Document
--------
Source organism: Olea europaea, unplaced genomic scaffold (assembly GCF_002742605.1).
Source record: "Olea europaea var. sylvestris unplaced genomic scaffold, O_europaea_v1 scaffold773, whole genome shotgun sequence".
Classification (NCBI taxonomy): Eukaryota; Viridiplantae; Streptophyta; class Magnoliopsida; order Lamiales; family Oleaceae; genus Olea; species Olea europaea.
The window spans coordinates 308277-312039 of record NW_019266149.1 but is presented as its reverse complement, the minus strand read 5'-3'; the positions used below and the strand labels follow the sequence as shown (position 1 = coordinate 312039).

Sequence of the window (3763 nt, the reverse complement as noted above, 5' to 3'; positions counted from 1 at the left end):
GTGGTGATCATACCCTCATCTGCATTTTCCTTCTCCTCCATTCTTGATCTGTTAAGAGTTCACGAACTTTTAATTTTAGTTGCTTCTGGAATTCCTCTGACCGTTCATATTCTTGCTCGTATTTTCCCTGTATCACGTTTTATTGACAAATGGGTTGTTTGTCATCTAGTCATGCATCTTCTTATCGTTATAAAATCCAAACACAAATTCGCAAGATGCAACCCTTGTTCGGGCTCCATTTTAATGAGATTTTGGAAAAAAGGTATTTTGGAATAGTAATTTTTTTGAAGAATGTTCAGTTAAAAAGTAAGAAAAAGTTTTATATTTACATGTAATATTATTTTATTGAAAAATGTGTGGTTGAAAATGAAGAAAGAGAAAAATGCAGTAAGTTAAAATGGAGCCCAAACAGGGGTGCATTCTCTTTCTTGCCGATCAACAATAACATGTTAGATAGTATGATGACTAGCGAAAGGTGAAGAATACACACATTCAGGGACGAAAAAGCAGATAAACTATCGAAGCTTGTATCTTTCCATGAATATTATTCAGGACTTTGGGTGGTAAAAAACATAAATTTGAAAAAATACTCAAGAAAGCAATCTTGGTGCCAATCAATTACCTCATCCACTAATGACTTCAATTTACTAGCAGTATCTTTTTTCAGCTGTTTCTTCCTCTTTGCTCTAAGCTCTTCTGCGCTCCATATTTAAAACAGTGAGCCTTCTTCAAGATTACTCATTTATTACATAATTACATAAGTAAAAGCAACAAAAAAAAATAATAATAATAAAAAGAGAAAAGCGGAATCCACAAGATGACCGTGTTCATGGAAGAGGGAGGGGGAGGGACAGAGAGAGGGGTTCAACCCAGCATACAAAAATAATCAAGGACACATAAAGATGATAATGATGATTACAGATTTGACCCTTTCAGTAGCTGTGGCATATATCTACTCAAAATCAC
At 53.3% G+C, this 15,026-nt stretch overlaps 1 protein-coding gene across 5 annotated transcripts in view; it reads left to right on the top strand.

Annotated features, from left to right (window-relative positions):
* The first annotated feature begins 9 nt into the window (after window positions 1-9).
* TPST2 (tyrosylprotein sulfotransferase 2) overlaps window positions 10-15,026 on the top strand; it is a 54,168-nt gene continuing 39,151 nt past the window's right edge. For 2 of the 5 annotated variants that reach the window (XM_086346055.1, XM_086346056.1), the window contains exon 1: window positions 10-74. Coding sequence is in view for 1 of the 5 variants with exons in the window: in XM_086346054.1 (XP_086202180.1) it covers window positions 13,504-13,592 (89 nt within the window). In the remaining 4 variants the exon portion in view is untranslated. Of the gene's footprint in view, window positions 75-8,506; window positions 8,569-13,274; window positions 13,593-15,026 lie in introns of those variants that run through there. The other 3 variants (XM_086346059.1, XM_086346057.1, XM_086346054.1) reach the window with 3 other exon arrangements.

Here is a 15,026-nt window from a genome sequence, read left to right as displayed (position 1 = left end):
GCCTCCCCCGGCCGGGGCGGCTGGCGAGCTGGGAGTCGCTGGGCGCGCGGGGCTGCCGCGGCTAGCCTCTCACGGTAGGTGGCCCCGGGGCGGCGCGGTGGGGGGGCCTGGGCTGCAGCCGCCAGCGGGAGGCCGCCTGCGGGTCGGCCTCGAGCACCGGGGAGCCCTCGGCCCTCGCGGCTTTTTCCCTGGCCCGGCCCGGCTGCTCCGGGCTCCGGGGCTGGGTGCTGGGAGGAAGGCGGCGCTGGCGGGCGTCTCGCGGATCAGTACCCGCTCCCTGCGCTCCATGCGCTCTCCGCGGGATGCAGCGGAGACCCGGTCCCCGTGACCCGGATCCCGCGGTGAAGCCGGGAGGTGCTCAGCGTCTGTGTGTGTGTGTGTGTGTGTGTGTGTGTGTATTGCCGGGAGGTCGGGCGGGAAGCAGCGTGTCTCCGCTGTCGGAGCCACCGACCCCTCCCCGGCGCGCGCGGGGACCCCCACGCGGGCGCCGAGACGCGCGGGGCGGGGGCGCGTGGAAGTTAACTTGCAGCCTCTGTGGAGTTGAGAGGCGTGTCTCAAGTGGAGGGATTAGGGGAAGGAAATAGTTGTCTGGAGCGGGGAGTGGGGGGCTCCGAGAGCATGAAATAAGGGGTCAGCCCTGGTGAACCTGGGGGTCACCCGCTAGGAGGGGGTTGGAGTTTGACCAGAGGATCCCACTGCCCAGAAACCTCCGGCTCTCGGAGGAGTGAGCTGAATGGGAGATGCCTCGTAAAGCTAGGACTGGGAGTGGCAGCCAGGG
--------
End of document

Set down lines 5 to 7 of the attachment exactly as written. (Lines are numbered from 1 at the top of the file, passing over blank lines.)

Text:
Sequence of the window (3763 nt, the reverse complement as noted above, 5' to 3'; positions counted from 1 at the left end):
GTGGTGATCATACCCTCATCTGCATTTTCCTTCTCCTCCATTCTTGATCTGTTAAGAGTTCACGAACTTTTAATTTTAGTTGCTTCTGGAATTCCTCTGACCGTTCATATTCTTGCTCGTATTTTCCCTGTATCACGTTTTATTGACAAATGGGTTGTTTGTCATCTAGTCATGCATCTTCTTATCGTTATAAAATCCAAACACAAATTCGCAAGATGCAACCCTTGTTCGGGCTCCATTTTAATGAGATTTTGGAAAAAAGGTATTTTGGAATAGTAATTTTTTTGAAGAATGTTCAGTTAAAAAGTAAGAAAAAGTTTTATATTTACATGTAATATTATTTTATTGAAAAATGTGTGGTTGAAAATGAAGAAAGAGAAAAATGCAGTAAGTTAAAATGGAGCCCAAACAGGGGTGCATTCTCTTTCTTGCCGATCAACAATAACATGTTAGATAGTATGATGACTAGCGAAAGGTGAAGAATACACACATTCAGGGACGAAAAAGCAGATAAACTATCGAAGCTTGTATCTTTCCATGAATATTATTCAGGACTTTGGGTGGTAAAAAACATAAATTTGAAAAAATACTCAAGAAAGCAATCTTGGTGCCAATCAATTACCTCATCCACTAATGACTTCAATTTACTAGCAGTATCTTTTTTCAGCTGTTTCTTCCTCTTTGCTCTAAGCTCTTCTGCGCTCCATATTTAAAACAGTGAGCCTTCTTCAAGATTACTCATTTATTACATAATTACATAAGTAAAAGCAACAAAAAAAAATAATAATAATAAAAAGAGAAAAGCGGAATCCACAAGATGACCGTGTTCATGGAAGAGGGAGGGGGAGGGACAGAGAGAGGGGTTCAACCCAGCATACAAAAATAATCAAGGACACATAAAGATGATAATGATGATTACAGATTTGACCCTTTCAGTAGCTGTGGCATATATCTACTCAAAATCAC
At 53.3% G+C, this 15,026-nt stretch overlaps 1 protein-coding gene across 5 annotated transcripts in view; it reads left to right on the top strand.